Panel: Showbiz woos younger auds to violent material, memos show
WASHINGTON — Hollywood is bracing for a political firestorm upon the release today of a Federal Trade Commission report charging that the entertainment industry purposefully markets violent, adult programming to audiences under the age of 17.
The most sensational part of the report is expected to be internal studio memos collected by the FTC indicating that marketing departments in the movie, videogame and music industries intentionally tried to woo younger audiences to watch violent material. Insiders said the report concludes that nearly two-thirds of R-rated movies studied by the FTC had marketing plans targeted, at least in part, to children. The Senate Commerce Committee is scheduled to meet on the subject Wednesday.
Report, while not calling for legislation, could well draw a controversial line in the sand by sternly suggesting that the entertainment industry police itself through a universal rating system and sanctions. The FTC may also set a new standard by asking the entertainment industry to refrain from advertising in publications and on television broadcasts for which 35% or more of the audience is 17 or younger.
Such a change would have a substantial impact, according to one studio executive. “Quotas are dangerous,” the exec said.
No one knows specifically what will come out of the committee hearings; in fact, it’s not even clear who’s going to show up. Motion Picture Assn. president Jack Valenti has agreed to appear at the hearing. But the only studio exec to confirm an appearance is Stacey Snider, chairman of Universal Pictures Motion Picture Group.
Perhaps as a result of the slim Hollywood showing, the committee on Friday announced that it is counting on appearances from Miramax co-chairman Harvey Weinstein; Sony chairman-CEO John Calley; 20th Century Fox president Jim Gianopulos; DreamWorks principal Jeffrey Katzenberg; Paramount Pictures chairman Sherry Lansing; Warner Bros. chairman-CEO Barry Meyer; and MGM Pictures president Michael Nathanson.
Election year interest
The report and the special hearing, which was called by Commerce Committee chairman Sen. John McCain (R-Ariz.), would receive widespread attention under any circumstances, but with the presidential race in full swing, media interest will likely be off the charts.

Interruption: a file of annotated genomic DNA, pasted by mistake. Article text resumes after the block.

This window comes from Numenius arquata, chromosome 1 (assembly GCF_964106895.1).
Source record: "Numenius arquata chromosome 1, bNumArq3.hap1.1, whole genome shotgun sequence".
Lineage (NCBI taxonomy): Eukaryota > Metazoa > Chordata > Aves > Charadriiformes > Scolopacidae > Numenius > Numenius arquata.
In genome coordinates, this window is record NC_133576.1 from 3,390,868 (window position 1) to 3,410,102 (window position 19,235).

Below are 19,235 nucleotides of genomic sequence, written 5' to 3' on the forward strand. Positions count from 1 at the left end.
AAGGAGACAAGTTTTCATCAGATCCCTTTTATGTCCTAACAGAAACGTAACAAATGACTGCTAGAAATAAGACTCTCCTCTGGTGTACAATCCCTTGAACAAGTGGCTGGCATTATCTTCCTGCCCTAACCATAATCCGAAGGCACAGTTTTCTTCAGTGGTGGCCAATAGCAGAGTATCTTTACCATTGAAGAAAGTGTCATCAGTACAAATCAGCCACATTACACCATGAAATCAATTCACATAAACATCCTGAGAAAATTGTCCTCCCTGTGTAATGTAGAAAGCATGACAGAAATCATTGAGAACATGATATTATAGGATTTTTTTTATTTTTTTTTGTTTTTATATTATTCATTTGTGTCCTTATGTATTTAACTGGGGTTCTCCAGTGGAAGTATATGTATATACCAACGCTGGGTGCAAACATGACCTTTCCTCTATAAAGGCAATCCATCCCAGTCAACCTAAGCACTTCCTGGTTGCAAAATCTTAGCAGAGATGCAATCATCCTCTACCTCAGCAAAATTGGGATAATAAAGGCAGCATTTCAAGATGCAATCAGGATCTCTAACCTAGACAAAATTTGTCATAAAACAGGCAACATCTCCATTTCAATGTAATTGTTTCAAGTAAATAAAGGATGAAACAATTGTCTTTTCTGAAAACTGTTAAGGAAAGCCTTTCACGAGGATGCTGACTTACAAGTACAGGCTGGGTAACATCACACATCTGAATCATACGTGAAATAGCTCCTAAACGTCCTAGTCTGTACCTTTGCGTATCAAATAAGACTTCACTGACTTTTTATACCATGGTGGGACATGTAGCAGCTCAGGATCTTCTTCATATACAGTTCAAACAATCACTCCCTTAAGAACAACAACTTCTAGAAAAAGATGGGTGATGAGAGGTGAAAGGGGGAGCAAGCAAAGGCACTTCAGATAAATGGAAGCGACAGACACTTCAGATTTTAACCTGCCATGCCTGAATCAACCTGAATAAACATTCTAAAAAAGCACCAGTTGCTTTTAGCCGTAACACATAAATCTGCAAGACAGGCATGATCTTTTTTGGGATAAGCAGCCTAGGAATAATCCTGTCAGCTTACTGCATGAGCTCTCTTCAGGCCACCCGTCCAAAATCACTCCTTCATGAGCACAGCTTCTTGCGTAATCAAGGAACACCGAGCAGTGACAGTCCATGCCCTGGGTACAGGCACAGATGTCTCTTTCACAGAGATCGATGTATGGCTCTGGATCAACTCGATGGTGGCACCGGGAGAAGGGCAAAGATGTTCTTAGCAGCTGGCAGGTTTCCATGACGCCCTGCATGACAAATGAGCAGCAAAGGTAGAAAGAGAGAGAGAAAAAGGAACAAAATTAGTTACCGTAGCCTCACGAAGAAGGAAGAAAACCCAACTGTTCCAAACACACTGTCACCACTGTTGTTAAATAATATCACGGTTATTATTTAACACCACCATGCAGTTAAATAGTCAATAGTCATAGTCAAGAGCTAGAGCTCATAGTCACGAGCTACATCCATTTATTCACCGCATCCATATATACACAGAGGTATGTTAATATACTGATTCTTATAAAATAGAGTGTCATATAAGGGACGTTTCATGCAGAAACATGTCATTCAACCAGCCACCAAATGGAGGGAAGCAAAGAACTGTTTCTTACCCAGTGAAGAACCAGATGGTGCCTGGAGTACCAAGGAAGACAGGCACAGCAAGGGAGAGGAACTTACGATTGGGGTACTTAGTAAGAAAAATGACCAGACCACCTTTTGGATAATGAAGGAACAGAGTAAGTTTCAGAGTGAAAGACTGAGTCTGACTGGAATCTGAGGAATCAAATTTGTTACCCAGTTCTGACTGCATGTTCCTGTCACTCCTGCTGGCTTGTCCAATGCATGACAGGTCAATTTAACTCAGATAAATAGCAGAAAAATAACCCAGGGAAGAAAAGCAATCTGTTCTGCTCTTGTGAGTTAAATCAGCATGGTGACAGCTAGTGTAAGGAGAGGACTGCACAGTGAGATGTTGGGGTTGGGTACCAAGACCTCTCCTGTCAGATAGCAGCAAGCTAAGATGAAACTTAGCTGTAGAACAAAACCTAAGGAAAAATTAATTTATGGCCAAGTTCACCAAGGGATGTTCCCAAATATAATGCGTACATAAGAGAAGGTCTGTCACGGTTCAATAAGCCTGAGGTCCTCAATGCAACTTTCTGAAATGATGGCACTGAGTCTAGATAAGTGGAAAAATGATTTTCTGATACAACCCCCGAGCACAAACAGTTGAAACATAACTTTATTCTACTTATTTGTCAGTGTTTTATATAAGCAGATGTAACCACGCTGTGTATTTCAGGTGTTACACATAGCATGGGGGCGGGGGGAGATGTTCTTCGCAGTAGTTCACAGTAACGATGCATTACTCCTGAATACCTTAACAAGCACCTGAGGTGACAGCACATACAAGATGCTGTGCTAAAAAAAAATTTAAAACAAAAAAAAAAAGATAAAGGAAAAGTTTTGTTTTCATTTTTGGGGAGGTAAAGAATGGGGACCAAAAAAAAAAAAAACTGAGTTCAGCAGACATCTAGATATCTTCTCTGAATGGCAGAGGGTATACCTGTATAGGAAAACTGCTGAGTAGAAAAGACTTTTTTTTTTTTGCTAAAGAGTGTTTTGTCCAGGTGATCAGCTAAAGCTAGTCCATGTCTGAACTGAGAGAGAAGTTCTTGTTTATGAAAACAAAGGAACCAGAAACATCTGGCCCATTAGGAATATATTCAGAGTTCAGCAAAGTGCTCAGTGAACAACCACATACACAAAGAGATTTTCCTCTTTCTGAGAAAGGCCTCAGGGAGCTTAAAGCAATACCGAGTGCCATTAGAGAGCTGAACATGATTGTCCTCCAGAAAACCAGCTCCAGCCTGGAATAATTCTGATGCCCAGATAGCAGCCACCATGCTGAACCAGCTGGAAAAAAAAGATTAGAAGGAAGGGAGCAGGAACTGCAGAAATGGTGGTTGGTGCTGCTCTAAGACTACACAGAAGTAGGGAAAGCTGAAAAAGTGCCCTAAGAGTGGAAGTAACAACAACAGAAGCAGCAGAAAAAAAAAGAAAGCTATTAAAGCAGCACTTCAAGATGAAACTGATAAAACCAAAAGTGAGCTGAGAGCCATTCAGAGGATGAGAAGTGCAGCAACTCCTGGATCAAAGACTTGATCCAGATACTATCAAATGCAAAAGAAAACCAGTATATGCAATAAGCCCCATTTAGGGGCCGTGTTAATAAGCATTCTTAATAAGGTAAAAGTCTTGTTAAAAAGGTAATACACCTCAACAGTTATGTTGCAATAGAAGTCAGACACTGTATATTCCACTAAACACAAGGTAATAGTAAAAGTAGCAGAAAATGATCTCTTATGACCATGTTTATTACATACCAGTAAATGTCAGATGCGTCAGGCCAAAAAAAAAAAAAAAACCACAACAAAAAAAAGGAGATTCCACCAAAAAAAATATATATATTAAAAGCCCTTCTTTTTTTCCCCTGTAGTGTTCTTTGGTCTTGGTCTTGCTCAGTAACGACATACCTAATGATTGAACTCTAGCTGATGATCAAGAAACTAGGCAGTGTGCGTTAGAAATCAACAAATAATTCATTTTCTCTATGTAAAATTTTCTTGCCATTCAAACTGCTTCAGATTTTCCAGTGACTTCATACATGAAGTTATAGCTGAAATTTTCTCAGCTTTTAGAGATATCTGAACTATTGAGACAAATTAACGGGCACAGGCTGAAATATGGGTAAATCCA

FTC spokesman Eric London declined to comment on specifics of the report, the product of a yearlong investigation ordered by President Clinton. He said the study would be noteworthy for “the light that it sheds on how this kind of entertainment material is marketed by the industry itself,” London said.
Sen. Joseph Lieberman of Connecticut, the Democratic candidate for vice president, changed his campaign schedule to fly to Chicago so he and Democratic nominee Al Gore could appear today on television interviews, campaign officials said, to discuss the FTC report. Lieberman, a fierce critic of popular culture, will likely testify.
McCain, a high-profile political player, has been insistent that top-level studio execs be made to appear; marketing executives just won’t do.
“Everybody is in a jam. You kind of look bad if you don’t show up,” one Hollywood insider said.
It’s doubtful, however, that McCain will get his way with the studio execs. Subpoenas could be issued by the committee, but the short turnaround makes even that process difficult.
RIAA president Hilary Rosen has agreed to testify at the hearing, as have several record company execs, including BMG president-CEO Strauss Zelnick and Artemis Records president Danny Goldberg. Also testifying will be reps of the videogame industry.
McCain is expected to open the hearing by stating that there are no allegations that the entertainment industry is breaking any laws. Rather, McCain is likely to request — once again — that the industry do a better job of policing itself.